He has the opportunity to do it all again is what he has said publicly. That is echoed privately, too.
"This is not about Wendi," cautioned a gossip who has been speaking to an exuberant and unrestrained Murdoch. (And the recent release of a secret tape with him contradicting almost all his public apologies related to the charges of corruption at his London newspaper is the unfiltered Murdoch I know — the man really can't keep his mouth shut.)
In a way, the view of Wendi as she-devil is what his children and close circle would prefer it to be — a poor old fool tale. The latter view, which promises all sorts of new complications for the people around him, is what he wants it to be: everything in front of him still.
He's on his boat now and is, I am told, happy. Over the moon. So far, his estranged wife's camp remains mute.
Media mogul says free is folly
Rupert Murdoch believes that everything, in his media future, will have to be paid for. And loyal lieutenants, launching the big publishing offshoot we must learn to call a diminished News Corp, naturally sing from the same hymn sheet.
Robert Thomson, deputy supreme commander, talks about bringing "Murdochian magic" to smartphones so that the boss "owns" screens great and small.
Mike Darcey, who sold Sky subscriptions before he moved to Wapping, jeers at rival papers the Daily Mail, the Guardian, and more that give content away free and notch up big audiences in the process.
Who needs the "reach" of huge website numbers? asks Darcey. It's just "a long trail of passing trade" and that's only "good for the ego".
Free is folly. Free is futile. Free is fatuous. Look at the record of total paid sales for the Times: 140 000 paid-for digital subscribers and 395 000 paying print buyers. Add those together and the Times actually has more people paying for it now than in 2010.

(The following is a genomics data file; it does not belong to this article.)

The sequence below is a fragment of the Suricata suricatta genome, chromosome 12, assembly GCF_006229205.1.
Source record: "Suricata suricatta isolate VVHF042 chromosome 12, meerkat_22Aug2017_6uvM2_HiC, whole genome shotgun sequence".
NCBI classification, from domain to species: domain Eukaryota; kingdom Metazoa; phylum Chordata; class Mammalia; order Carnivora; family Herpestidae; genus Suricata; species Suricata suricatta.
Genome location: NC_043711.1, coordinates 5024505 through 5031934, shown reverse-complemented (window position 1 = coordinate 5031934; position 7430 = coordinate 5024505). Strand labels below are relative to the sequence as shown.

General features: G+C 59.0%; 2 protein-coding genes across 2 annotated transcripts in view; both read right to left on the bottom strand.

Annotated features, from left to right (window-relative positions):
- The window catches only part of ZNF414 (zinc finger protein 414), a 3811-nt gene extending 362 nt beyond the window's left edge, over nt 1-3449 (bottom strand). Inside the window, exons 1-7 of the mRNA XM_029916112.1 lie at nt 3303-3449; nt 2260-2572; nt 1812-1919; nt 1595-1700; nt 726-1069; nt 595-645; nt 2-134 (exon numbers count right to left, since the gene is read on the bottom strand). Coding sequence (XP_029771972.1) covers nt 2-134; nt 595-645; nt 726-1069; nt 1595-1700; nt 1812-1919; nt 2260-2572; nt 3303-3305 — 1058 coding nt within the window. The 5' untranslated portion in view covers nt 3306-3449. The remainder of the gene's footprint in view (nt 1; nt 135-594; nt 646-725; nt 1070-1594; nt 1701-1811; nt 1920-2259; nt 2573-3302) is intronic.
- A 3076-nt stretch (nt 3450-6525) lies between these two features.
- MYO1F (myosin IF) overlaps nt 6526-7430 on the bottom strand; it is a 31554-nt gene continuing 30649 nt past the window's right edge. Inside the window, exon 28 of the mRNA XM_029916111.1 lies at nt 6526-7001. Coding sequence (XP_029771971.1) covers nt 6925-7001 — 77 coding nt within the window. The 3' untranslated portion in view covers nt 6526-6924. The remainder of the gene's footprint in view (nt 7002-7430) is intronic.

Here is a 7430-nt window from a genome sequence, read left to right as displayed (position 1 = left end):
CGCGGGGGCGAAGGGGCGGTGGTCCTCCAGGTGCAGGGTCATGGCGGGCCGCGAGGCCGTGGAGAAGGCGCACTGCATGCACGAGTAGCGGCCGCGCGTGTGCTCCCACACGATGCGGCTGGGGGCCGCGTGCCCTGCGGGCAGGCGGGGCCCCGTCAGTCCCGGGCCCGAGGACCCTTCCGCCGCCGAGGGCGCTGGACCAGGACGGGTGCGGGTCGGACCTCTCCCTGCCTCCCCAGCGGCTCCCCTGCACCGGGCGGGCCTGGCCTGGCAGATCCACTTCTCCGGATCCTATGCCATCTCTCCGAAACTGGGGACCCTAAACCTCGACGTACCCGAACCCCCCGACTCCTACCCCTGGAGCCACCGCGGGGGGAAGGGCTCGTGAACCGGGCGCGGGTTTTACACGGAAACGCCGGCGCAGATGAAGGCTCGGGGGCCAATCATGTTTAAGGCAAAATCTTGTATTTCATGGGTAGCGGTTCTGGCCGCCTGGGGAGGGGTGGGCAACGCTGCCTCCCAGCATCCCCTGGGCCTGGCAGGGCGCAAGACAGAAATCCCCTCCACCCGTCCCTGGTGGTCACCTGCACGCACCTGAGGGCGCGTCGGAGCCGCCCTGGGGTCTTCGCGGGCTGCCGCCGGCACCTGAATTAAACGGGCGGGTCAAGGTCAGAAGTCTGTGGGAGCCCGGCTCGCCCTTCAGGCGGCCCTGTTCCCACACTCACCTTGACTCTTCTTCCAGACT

End of argument? Of course not. First, Darcey's statistics are open to challenge. He appears to have used 36 000 free bulk and foreign copies to hit his touted 395 000.
And second, of course, the advertising agencies that helped to pay his salary back at Sky care just as much about the people who visit websites as those who visit TV screens.
Add the Daily Mail sales and British monthly web visitors plus print reader numbers from the latest verified print and digital figures and the Mail clocks up 18 837 000, the Guardian has 12 459 000 and even the Independent (7 159 000) leaves the Times (5 402 000) for dead.
Advertisers like to pay for something, too. But if you really want to test the free versus paid-for debate, take a more startling set of statistics.
When Alexander Lebedev (now mercifully free from the threat of prison) bought the London Evening Standard for £1 in 2009, it was losing more than £28-million a year
. Even the magic of the Mail ownership had failed to come to its rescue. But he (with help from Andy Mullins, the managing director of the Evening Standard and The Independent) decided on a remarkable strategy.
He produced a thick, full-service Standard, but gave away its entire daily run of more than 700 000 copies for free.
Madness? Certainly, Murdoch, Darcey and Thomson would say so. But the Standard has just recorded an £82 000 operating profit for 2012.
Advertising, including the take on a burgeoning website (up 20% in May), pays all the bills that cash paid to newsagents could never manage.
While other evening paper circulations around Britain plunge by 10% to 15% a year, the Standard has a future, one that must surely grow brighter as the economy recovers. There are no fixed rules in the survival game. Free can be fantastic. You can pay nothing for something. — © Guardian News & Media 2013
Michael Wolff is a columnist and author. He wrote The Man Who Owns the News: Inside the Secret World of Rupert Murdoch